The LG LSRG309ST freestanding 30-inch gas range (MSRP $1,999) is part of the manufacturer’s Studio series. From its attractive rangetop to its blue 5.4 cu. ft. oven, our rigorous lab tests proved that this range can sauté as well as it can sear, and broil as well as it bakes. It may be on the pricey side, but we think that a sale price of $1,799 is worth it for this LG's good looks, easy-to-use interface, and ability to master recipes.

We love the included griddle and straightforward controls. Our only qualm: The oven has some quirks, but if you take the time to learn its intricacies, you'll have no problem making great roasts and baked goods.

Simple, but easy on the eyes

The stainless steel LG LSRG309ST will look at home in any kitchen, but three serious rangetop grates give the transitional style a slight industrial edge. The thick, black grates cover a five-burner rangetop, complete with a right front dual ring burner and a central oval-shaped burner. Fit the removable griddle over the center burner if you want to cook up a batch of pancakes.

Below the rangetop, the 5.4 cubic-foot oven isn’t the largest we’ve seen, but it should suffice for most dinners. A gliding rack, split rack, and two regular oven racks give the bright blue cavity some nice versatility, and the recessed Flat-Broil Heater should save a little space if the oven gets crowded. Also included: a handy blue broiling pan.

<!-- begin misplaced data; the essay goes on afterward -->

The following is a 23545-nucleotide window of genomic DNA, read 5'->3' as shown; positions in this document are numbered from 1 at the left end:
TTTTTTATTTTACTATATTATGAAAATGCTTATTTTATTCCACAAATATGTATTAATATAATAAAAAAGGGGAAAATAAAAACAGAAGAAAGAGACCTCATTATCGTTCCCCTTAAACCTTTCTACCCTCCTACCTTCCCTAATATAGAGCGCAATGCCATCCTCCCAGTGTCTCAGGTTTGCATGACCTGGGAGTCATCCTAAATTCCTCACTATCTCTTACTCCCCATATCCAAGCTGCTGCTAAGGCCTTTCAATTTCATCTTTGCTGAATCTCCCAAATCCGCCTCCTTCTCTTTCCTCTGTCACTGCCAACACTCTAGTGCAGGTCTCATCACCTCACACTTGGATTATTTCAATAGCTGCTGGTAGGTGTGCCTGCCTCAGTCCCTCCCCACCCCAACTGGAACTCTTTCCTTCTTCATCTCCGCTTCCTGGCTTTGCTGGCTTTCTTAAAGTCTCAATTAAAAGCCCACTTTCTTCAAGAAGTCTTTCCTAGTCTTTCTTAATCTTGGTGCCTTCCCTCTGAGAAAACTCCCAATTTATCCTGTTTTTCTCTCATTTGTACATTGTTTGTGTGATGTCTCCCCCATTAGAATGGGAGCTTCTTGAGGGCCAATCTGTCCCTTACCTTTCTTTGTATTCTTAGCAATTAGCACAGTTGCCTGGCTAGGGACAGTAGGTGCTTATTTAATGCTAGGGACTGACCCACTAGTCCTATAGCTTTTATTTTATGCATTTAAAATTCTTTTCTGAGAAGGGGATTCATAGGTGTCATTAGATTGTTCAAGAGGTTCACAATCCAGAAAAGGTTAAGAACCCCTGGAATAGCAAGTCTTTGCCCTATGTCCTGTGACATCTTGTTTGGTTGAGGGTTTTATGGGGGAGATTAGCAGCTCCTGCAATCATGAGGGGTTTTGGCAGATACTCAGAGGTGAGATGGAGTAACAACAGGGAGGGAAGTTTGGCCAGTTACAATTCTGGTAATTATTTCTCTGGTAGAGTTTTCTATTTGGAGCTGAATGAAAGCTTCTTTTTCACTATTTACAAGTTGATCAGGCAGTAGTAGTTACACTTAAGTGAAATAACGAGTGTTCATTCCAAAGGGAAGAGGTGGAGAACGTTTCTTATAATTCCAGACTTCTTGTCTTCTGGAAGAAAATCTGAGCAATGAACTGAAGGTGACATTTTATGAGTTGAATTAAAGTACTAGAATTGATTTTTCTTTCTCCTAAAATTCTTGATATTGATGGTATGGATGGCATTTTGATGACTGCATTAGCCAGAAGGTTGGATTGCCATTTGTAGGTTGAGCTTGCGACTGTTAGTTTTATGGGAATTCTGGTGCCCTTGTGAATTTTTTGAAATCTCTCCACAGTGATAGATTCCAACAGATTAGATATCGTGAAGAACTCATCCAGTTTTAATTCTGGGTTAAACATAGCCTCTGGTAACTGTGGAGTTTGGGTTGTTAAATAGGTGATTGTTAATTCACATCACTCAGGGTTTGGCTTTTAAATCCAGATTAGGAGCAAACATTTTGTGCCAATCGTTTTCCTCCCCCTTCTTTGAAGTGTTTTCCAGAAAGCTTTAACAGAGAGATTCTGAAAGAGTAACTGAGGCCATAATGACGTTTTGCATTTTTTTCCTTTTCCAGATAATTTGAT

The digital oven controls are behind SmoothTouch glass. They're pretty basic, but only a few useful settings are available. Along with the standards bake settings, the range features a Proof mode, Convection Bake, Convection Roast, and a Favorites option that lets you save your prized oven settings for later.

Rangetop controls, on the other hand, are standard knobs located on the front of the range. A warming drawer at the bottom of the range keeps dinner from going cold before you’re ready to eat.
Our real world baking tests are an extremely important part of the evaluation process. The LSRG309ST didn’t exactly wow us when we first tested the oven using standard settings, turning out dark-bottomed cookies and burnt-edged cakes, which were at least uniformly subpar from one baked good to the next.

The convection setting eliminated the issue of uneven browning—but just for the cakes. A good convection fan is able to circulate the air inside the oven cavity, evening out hot and cold spots. In this case, the thicker cakes with their longer bake times benefited from the air circulation. However, the thinner, more quickly baked cookies did not. Convection can cause food to bake more quickly, and when it came to the cookies, the results were slightly darker bottoms that were less uniform from one cookie to the next.